Tag Archives: football

Monster-less Party

Greetings readers,

It wasn’t that long ago where I published an article about the Cincinnati Commandos 2012 season. Well, we’re still a couple of months away and we have some big changes.

First up is the league itself. The United Indoor Football League has bought the assets of the Ultimate Indoor Football League. Second up, there are no Kentucky Monsters or Danville Dragons (on same article.)

As of right now, the websites for those teams still read “Ultimate Indoor Football League” on their banners and have the old schedules up. The Commandos Facebook page says that Kentucky won’t field a team (but either the league or the franchise will explain why, which hasn’t happened yet.)

So scratch that “across-the-river” rivalry, but look forward to the Marion Blue Racers still rivaling Cincinnati, just like their last year in the CIFL.

While I couldn’t find any news of Danville leaving, a telling sign is that there are no news articles on their website. “A Message to Dragons Fans” could be about anything, but it’s gone from the archives.

So not a whole lot of explaining why these teams are no longer with the UIFL, but maybe this will play out in the upcoming weeks or months. The league still plans for a March 2012 kickoff.

Source of information from the UIFL, Kentucky Monsters, and Danville Dragons websites.

Until next time,

-Lee

Gone Commando in Two Years

Greetings readers,

Wow, that football team in Cincinnati is doing quite well. This team has two championships in their history, only one loss in two seasons, and an owner that isn’t constantly asked to leave their post. Someone pinch this Cincinnati¬† fan, it must be a dream! Oh wait, I’m not talking about the Cincinnati Bengals this year (minus the owner thing), I’m talking about the Cincinnati Commandos.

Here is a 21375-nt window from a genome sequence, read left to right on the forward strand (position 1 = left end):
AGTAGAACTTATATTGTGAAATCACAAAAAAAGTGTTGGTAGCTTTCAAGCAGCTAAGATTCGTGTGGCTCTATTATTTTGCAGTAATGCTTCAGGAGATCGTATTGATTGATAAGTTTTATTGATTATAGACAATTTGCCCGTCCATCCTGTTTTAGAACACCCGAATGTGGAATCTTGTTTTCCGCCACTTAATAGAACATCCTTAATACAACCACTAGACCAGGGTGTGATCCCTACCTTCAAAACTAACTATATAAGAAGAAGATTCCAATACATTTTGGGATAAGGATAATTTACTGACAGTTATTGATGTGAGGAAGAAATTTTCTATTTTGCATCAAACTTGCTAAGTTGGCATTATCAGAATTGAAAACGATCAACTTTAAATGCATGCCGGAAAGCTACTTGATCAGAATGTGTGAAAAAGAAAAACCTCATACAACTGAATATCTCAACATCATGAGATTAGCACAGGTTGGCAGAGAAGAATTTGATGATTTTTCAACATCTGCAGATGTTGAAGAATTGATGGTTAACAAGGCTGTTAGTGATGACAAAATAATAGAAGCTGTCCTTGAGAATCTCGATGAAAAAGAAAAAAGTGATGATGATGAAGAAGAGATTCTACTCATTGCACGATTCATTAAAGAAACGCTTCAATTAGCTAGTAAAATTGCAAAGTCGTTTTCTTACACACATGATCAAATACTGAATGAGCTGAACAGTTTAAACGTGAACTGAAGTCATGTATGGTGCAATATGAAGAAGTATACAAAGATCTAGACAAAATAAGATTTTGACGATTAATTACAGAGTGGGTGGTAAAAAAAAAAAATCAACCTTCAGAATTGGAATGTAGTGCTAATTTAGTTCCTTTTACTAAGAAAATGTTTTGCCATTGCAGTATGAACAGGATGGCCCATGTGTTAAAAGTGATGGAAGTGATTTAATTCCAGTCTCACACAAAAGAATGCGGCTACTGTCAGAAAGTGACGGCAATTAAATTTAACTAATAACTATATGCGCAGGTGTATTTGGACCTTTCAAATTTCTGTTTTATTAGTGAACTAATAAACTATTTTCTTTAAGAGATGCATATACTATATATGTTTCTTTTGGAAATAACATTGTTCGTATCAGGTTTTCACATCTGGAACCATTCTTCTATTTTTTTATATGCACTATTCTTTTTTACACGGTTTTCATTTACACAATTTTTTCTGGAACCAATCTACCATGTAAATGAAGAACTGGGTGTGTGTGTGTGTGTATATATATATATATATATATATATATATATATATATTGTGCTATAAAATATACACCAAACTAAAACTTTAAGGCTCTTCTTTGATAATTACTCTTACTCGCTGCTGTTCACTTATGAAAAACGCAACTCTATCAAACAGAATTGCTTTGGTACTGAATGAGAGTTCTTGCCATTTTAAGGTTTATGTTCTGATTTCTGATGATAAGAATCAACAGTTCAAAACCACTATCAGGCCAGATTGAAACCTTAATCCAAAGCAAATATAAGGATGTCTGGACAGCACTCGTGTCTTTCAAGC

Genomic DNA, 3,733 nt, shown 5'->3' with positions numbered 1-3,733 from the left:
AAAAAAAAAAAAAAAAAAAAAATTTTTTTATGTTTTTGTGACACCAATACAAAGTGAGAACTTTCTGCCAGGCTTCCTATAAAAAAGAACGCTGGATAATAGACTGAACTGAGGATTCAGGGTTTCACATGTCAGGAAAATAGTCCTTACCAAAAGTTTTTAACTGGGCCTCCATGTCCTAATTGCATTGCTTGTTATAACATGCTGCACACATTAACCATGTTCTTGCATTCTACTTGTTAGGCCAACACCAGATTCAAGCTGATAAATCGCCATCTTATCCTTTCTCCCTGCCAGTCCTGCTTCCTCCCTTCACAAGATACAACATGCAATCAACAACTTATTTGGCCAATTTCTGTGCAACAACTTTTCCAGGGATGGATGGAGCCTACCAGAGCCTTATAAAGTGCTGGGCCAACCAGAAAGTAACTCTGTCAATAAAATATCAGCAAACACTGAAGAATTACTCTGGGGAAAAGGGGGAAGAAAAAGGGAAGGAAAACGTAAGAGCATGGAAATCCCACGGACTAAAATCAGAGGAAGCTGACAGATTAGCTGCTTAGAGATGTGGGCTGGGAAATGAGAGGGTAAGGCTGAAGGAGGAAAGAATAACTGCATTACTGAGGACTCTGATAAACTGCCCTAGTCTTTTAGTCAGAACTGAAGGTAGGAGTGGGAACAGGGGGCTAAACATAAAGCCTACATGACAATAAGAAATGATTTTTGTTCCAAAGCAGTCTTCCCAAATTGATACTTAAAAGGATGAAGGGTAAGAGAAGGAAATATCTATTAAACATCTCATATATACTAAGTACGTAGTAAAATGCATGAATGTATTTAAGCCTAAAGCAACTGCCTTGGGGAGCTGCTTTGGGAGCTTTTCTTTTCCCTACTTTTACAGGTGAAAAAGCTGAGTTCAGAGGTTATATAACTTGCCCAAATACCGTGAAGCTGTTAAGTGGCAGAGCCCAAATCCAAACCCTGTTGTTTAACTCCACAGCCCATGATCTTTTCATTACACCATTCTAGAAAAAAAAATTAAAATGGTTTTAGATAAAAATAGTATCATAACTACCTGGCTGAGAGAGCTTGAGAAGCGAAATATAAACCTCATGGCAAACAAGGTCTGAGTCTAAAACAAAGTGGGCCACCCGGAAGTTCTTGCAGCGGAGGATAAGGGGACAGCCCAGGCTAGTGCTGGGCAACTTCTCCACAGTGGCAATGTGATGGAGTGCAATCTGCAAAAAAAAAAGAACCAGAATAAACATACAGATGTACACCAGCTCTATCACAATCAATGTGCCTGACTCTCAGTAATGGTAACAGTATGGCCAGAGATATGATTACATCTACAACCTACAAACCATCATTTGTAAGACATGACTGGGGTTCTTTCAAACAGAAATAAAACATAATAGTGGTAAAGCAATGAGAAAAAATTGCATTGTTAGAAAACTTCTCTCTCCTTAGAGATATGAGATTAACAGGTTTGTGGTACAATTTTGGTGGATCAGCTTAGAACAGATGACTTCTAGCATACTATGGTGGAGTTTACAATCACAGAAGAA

The Commandos have been around for two seasons, with only one loss in their history. Cincinnati has been apart of the CIFL (the Continental Indoor Football League) until recently, when they switched to the Ultimate Indoor Football League for 2012.

With the switch, the Commandos no longer have a rival in the Dayton Silverbacks (since Dayton has stayed put in the CIFL.) Cincinnati now has a rival just across the rival in the Kentucky Monsters playing in the Bank of Kentucky Center, where Northern Kentucky University plays. The team was called the Northern Kentucky Monsters for awhile. Also joining the UIFL with Cincinnati is the Marion Blue Racers, just a drive north of Columbus.

Cincinnati has seven home games coming up, including two each hosting Marion and Kentucky. All home games are scheduled to play in the Cincinnati Gardens, about fifteen minutes of Downtown Cincinnati. The season starts March 3rd with the Commandos hosting the Marion Blue Racers. Tickets range from $10 to $22.

I haven’t had a chance to catch a game yet, but I have followed along with how the team has done. I will say that only one loss and two titles to the belt should get the football fanatics of Cincinnati flocking to the Gardens. Another thing that is a big plus for the community is the roster is made of mainly of Cincinnati locals (My guess is about 90% Cincy locals.) The roster link is accurate from October 2011.

So if you’re looking for some football to catch, check out the Cincinnati Commandos!

Photo from cincinnati.com. Sources of information from the Ultimate Indoor Football League and the Cincinnati Commandos website.

Until next time,

-Lee

Prep Promise

Greetings readers,

The other night while checking a few scores on ESPN, I came across a story that I thought I would share with you. It’s about a prep program in North Carolina that promises eligibility in a NCAA Division I program. Sounds like a great causes in case someone needs that extra push, right?